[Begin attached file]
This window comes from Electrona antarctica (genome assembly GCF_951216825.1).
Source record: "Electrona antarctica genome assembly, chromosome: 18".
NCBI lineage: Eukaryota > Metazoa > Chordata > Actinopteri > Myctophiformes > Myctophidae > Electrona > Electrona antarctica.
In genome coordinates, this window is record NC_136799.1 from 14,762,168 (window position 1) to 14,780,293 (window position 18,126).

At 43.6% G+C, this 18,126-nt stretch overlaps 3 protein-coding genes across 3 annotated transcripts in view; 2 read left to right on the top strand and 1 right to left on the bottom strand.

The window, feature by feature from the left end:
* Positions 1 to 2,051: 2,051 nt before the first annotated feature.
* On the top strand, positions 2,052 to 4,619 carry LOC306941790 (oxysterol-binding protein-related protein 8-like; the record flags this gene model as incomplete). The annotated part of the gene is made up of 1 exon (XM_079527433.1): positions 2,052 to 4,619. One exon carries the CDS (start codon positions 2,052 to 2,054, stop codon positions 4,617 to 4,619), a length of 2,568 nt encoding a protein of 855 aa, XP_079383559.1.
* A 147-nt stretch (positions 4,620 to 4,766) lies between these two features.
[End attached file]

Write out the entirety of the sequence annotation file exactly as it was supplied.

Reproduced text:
This window comes from Electrona antarctica (genome assembly GCF_951216825.1).
Source record: "Electrona antarctica genome assembly, chromosome: 18".
NCBI lineage: Eukaryota > Metazoa > Chordata > Actinopteri > Myctophiformes > Myctophidae > Electrona > Electrona antarctica.
In genome coordinates, this window is record NC_136799.1 from 14,762,168 (window position 1) to 14,780,293 (window position 18,126).

At 43.6% G+C, this 18,126-nt stretch overlaps 3 protein-coding genes across 3 annotated transcripts in view; 2 read left to right on the top strand and 1 right to left on the bottom strand.

The window, feature by feature from the left end:
* Positions 1 to 2,051: 2,051 nt before the first annotated feature.
* On the top strand, positions 2,052 to 4,619 carry LOC306941790 (oxysterol-binding protein-related protein 8-like; the record flags this gene model as incomplete). The annotated part of the gene is made up of 1 exon (XM_079527433.1): positions 2,052 to 4,619. One exon carries the CDS (start codon positions 2,052 to 2,054, stop codon positions 4,617 to 4,619), a length of 2,568 nt encoding a protein of 855 aa, XP_079383559.1.
* A 147-nt stretch (positions 4,620 to 4,766) lies between these two features.